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Railroads are more about political power than economic

Sep 20


Railroads were the engines of progress and transformation throughout the Industrial Revolution. Today, many countries continue using rail systems for both shipping and travel. Yet politics is just as much a part of railroads today as it was in the 1800s.

Straight Arrow News contributor Peter Zeihan says that whoever gains control over vital railway systems similarly gains influence over the communities which depend on those systems. For all of their economic advantages, Zeihan argues, the truest advantages of railroads are political.

Excerpted from Peter’s Sept. 20 “Zeihan on Geopolitics” newsletter:

Today’s video comes to you from Needle’s Eye Tunnel on the Rollins Pass Railroad.

My walk along the railroad tracks inspired some pondering on why rail gets such a bad rap. Yeah, I know it’s not as fast as planes OR as versatile as vehicles OR as cheap as water…but that doesn’t mean there’s no place for it.

The rail conversation comes down to is where and how it is used – i.e., don’t send trains up and over huge mountain passes like the one I’m on. However, most rail lines aren’t really built for “economic” reasons; instead, they are used to project political power over large swaths of land. The U.S. did this with the transcontinental railroad, and the CCP is still doing it today.

While rail might be the redheaded stepchild of the transport industry, it is still very much an integral part of the family.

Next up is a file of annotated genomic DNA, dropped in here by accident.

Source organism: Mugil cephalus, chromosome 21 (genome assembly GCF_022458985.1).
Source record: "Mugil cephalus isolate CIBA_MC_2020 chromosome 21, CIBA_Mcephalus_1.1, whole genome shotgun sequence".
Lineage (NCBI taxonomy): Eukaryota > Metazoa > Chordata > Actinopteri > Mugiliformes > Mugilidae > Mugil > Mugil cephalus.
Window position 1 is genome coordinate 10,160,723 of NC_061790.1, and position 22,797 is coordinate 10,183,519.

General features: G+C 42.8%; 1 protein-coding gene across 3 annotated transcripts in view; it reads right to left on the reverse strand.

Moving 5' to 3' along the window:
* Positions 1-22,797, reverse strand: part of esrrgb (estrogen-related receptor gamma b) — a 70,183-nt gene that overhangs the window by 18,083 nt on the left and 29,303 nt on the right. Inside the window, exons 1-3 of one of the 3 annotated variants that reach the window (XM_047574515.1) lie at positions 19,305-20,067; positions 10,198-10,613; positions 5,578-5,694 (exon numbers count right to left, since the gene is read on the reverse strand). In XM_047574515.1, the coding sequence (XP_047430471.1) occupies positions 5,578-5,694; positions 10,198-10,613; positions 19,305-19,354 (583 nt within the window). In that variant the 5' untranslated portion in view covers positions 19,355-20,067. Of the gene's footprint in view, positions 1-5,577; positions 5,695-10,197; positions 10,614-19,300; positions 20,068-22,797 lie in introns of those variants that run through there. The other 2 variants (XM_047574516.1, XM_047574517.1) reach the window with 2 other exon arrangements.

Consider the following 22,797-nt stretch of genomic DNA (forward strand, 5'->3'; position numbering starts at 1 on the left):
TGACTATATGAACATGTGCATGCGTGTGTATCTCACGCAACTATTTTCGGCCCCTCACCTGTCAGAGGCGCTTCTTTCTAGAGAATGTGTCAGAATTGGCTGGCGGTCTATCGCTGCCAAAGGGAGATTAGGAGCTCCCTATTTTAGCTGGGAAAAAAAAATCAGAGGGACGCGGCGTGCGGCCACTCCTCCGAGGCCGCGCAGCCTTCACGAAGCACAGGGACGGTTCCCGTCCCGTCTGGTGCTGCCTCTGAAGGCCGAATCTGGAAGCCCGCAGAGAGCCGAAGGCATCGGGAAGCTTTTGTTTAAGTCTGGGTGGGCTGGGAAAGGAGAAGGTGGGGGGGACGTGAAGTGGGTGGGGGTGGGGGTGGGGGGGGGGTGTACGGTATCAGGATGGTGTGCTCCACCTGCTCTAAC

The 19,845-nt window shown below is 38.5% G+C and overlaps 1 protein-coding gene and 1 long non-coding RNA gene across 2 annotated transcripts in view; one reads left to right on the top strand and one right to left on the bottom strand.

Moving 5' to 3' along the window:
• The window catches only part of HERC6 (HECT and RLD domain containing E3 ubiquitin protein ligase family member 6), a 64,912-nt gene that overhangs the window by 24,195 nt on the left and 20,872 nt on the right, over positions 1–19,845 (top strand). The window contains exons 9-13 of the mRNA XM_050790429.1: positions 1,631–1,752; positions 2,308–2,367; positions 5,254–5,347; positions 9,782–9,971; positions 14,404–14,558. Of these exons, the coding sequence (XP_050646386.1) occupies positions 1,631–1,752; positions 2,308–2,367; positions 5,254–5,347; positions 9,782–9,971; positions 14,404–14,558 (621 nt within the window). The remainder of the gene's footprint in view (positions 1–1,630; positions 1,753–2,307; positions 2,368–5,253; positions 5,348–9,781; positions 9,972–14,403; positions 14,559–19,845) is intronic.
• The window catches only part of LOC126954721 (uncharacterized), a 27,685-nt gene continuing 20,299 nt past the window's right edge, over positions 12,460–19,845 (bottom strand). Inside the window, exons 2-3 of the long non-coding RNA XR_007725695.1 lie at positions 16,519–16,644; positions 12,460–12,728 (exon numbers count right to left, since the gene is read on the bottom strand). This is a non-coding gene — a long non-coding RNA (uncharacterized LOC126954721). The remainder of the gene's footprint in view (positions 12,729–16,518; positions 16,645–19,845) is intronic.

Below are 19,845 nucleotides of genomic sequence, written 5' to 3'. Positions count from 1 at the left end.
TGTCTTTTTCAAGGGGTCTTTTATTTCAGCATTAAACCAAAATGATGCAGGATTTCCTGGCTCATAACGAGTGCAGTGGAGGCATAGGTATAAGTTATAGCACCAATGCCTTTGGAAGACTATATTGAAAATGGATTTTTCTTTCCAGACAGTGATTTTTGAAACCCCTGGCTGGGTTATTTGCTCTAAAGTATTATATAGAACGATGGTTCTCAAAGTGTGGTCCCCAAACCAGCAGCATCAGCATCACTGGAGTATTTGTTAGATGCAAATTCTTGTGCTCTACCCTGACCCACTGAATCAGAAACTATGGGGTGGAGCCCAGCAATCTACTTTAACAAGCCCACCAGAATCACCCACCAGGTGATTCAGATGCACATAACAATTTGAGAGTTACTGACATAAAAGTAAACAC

Hey everyone, Peter zine here coming to you from the needle I Tuttle on the Rollins pass Railroad, which was one of the three original transcontinental railroad connections in the United States. Railroads are often considered the redheaded stepchild of the transport world, they’re not nearly as fast as planes are not as versatile, they can’t do first and last mile like vehicles, and they don’t have the low operating costs of water doesn’t mean that they don’t have a role, it just means that their roles have to be very geography specific. Now, the reason that this rail line was closed down, it’s because it’s going through the freakin mountains. And unlike the Cheyenne route, or the return route, where they actually you know, go to relatively low passes, this one just goes up, and ultimately peaks out at around 11,000 sheets, that means it’s got a grade of in excess of 2%. And as a rule, every time you increase the the grade by a quarter of a percent, you have to reduce the amount of cargo you can take by half. So the capacity for this line that was started in Denver, and then went up and over to places like Salt Lake and beyond, was just horrible. The economics never made sense. And as a rule, if you live in a flat zone, you know, you’re probably going to use simpler methods of transport. But that doesn’t mean that rail doesn’t have a role. Whenever you’re dealing with things that are relatively large in bulk, and relatively low in value, they make a lot of sense. And unlike rivers that only go where the rivers go, you can choose where the rail line goes, which is that they’re constantly going to be competing with other land based transport like trucks. And so it’s got to be some cheap stuff that you need to move a whole lot of. Now, this line was eventually replaced with the Moffett line, where they really just dug a six, a six mile tunnel straight through the mountains. That’s actually where my Trailhead is today. And in doing so, they get the benefits of the transcontinental with out having to deal with the the sharp slopes. And here is the needle I tunnel from a distance. First thing I thought when I saw this, I was like, Really, this is what it was all about. But remember that we’re talking about the very early stages of the industrial age. And you know, this was built by Americans not German, so it’s not capable of reaching orbit or anything. Anyway, one of the things to keep in mind about rail is if you’re looking to move large volumes of stuff at relative speed, it really is the best for that. But doesn’t necessarily always work for commercial stuff like coal or wheat where timing is less important. But it’s really good for people. So give you a good example, when the trains canceled, this was open, there were two ways that you could get from the eastern part of the United States to the new territories on the Pacific coast, you could do the whole Oregon Trail thing of five to eight months in a wagon. You could spend six months sailing from New York around the entirety of South America and ending up on the west coast, where you get on the rail system and you would be there in nine freakin days. And now from the other side. Let’s see what else can I say about rail? On a level track, you can move cargo for about twice the cost of what you can move it on water for about 1/6 The cost of what you can move it by semi trailer. So if you have the right product in the right place, it makes a big difference. But most people who build rail especially who do it at scale don’t necessarily do it for economic reasons. They do it for political reasons. Because if a region is getting its supplies, and if a region is sending its exports by rail, then whoever controls the rail system tends to have control over that entire community. And this is one of the reasons why the Chinese are so gung ho on rail, it’s not that it’s the most efficient way to do most of what they want to do. But it gives the CCP direct control of the economic destiny of most of the regions in question. And before you judge Chinese too harshly. That is exactly the justification for why the United States built the transcontinental rail system in the first place because without it, we would have never controlled California. Was that a win? Win

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